The cast is all-around amazing. I do wish I had seen the show off-Broadway before they were plopped down into this in-the-round venue. It has led to a lot of ‘singing to the audience’ staging that seems amateurish for a story of such complexity.

It is quite a ride.

Lottery deja vu

It’s hard to believe that it has been three and a half four years since I first saw The Book of Mormon in previews on Broadway.

I was in the audience twice in the first two weeks (in case it closed)…but luckily the critics and New York audiences agreed.

It was the “musical of the century.”

imageI won front-row orchestra tickets on Twitter for last night’s show. The faces have changed, and possibly some nuances of the staging, but it was just like seeing it for the first time.

Only better.

I made eye contact with the cast, said hello to the conductor and got spit on.

Spit on.

I got to take my friend Derek for his first-ever viewing.

This blog was created with a little help from my post last August, when I won the BOM Twitter lottery the first time.

I’m a Veronica

I bought a ticket to see Heathers: The Musical in late March.

I finally got to use it tonight.
heathers the musical

Is it as dark as the movie? Definitely.

Is it funnier than the movie? Definitely.

Does its soundtrack feature some of the wildest lyrics I have heard on a stage to date?

Most definitely.  (We’re talking blue balls, ‘sword fighting’ — yes, you should take that in a dirty way — and a salute to ‘my dead gay son’ that rocks the house.

If you’re a fan of the movie, you will love it.  If you have never seen the movie — like my friend Beth, who joined me tonight — you will love it.  And if you love great parody…

You’ve probably already seen it.  Go again.  You deserve it!

 

 

Oh, what a beautiful morning

I started my Sunday morning cleaning the apartment while watching Les Miserables on HBO.

It was my third viewing.

I obviously love the film, but I know there are many naysayers who poo-pooed the movie adaptation — because of changes made to the story and perceived imperfections in the songs because they were recorded live on set.

How dare emotions choke their voices.

But for those who question Hugh Jackman’s pipes in Les Miz, take a gander at his performance in the 1998 Royal National Theatre’s production of “Oklahoma!” in London’s West End, for which he earned an Olivier Award for Best Actor in a Musical.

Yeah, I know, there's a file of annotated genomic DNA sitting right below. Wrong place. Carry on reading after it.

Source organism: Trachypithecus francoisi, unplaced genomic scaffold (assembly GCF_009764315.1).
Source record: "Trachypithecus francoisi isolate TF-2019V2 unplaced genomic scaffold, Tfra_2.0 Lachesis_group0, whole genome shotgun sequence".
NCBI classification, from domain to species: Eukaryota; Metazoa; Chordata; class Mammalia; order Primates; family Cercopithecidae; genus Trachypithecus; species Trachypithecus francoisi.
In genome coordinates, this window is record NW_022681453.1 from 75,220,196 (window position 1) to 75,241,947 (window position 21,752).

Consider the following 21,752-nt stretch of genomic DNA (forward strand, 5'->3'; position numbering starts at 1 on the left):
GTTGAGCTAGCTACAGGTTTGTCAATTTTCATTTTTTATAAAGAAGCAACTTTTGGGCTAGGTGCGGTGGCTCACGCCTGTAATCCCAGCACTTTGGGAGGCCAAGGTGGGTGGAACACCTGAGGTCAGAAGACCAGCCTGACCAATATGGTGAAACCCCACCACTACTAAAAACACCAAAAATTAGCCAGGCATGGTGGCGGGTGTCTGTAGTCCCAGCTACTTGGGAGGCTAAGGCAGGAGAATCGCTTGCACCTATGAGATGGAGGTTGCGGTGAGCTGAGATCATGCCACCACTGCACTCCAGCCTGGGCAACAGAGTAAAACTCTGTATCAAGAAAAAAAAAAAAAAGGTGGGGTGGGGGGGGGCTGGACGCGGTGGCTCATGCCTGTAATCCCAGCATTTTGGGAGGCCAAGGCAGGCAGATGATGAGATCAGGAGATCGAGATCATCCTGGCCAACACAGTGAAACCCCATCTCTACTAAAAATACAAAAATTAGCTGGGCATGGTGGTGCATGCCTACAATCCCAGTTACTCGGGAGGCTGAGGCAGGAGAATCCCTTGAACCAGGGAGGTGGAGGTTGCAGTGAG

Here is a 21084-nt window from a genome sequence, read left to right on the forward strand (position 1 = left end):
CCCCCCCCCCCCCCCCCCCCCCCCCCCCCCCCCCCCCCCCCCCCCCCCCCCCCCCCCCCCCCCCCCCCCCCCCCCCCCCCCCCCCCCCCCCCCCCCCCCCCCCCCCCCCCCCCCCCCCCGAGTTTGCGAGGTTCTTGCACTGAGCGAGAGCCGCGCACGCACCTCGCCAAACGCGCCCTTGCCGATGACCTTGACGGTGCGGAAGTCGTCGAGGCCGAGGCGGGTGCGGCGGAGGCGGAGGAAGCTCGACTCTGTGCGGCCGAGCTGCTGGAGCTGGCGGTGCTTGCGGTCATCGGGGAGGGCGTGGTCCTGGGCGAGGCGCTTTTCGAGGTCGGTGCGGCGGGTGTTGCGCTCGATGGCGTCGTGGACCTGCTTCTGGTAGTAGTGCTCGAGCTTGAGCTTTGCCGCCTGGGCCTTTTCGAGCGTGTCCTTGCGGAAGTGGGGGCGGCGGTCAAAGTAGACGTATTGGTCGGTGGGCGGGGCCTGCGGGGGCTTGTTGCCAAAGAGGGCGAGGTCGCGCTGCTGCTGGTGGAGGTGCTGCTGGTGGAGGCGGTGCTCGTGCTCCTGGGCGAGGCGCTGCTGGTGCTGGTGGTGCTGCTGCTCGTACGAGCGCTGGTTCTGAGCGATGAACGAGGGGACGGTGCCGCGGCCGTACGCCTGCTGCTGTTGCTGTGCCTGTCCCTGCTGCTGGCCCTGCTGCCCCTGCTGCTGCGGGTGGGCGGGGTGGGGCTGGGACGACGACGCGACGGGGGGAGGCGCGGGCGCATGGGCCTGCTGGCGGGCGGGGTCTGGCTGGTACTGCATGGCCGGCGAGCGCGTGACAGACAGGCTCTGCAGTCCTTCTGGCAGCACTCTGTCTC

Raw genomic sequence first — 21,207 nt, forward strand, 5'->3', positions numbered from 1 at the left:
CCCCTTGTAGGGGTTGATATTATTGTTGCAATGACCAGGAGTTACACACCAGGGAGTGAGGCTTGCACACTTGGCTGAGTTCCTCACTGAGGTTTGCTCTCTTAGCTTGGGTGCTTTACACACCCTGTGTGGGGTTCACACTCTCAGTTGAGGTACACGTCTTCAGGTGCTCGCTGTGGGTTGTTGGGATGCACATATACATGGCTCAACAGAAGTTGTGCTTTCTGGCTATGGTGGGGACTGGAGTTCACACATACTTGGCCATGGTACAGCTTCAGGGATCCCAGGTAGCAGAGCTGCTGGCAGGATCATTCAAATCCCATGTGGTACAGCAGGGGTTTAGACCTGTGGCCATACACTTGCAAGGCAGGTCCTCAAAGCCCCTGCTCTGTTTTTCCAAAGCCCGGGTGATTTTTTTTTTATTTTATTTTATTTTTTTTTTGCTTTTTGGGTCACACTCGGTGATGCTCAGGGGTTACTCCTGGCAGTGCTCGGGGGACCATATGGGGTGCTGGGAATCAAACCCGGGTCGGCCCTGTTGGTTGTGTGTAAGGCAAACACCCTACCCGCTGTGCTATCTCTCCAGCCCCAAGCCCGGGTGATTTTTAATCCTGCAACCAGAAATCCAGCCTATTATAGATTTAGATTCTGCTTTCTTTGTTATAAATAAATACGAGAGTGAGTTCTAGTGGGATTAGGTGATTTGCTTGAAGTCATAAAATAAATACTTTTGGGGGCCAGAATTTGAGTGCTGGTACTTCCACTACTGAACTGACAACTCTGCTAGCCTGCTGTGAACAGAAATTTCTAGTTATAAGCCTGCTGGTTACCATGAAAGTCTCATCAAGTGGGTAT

‘Nuff said.

Acceptance rocks

What a wonderful coincidence that I would see the Broadway musical Kinky Boots on the same day that DOMA was overturned!

kinky boots

Cindy Lauper’s show, which won six Tony awards including Best Musical, is all about accepting people for who they, and makes drag positively mainstream.

And shoes, of course.

But I can’t emphasize enough the impact that Best Lead Actor Billy Porter and his troupe of drag queens have on this show.  Honestly, it started out slow. S-L-O-W.  The opening number or two gave me pause.  It wasn’t until Billy came on the scene that I started to have hope…and a glimpse of what was to come in the second act.

Need I say it ends with a bang?

(And I’m sure, if it wasn’t set in England, they would have slipped in a ‘no more DOMA’ reference.)

Follow the trail of awards to Kinky Boots!

Alien encounter

A spaceship crashed in Manhattan last night.

You didn’t hear about it?  I did.  I was in the theatre that it hit.

That’s the back story of the off-Broadway musical Voca People playing now at New World Stages.

I hadn’t heard much about the show until Jimmy Fallon gave it a rave review.  Then it seemed like everyone was talking about it.

The eight performers — residents of the planet Voca performing to gain ‘life energy’ for their spaceship so they can return home — act as alien as they appear.  When they first walk on stage, they can’t even speak English; however, linking hands with an audience member quickly engages their ‘universal translator.’

Space age gimmicks aside, the vocals and harmonies of Voca People are — forgive me — out of this world.  The entire act is a capella; they create every note with only their mouths and microphones.  While I could have done without the narrative, the song selection, quality of performance and sheer energy made me an instant fan.

Seriously — they do a rendition of “Bohemian Rhapsody” that is worth the complete price of admission.  And their interaction with audience members is an endearing combination of awkward and awesome.

So, if you’re near the theatre district and see a UFO…

Run towards the light.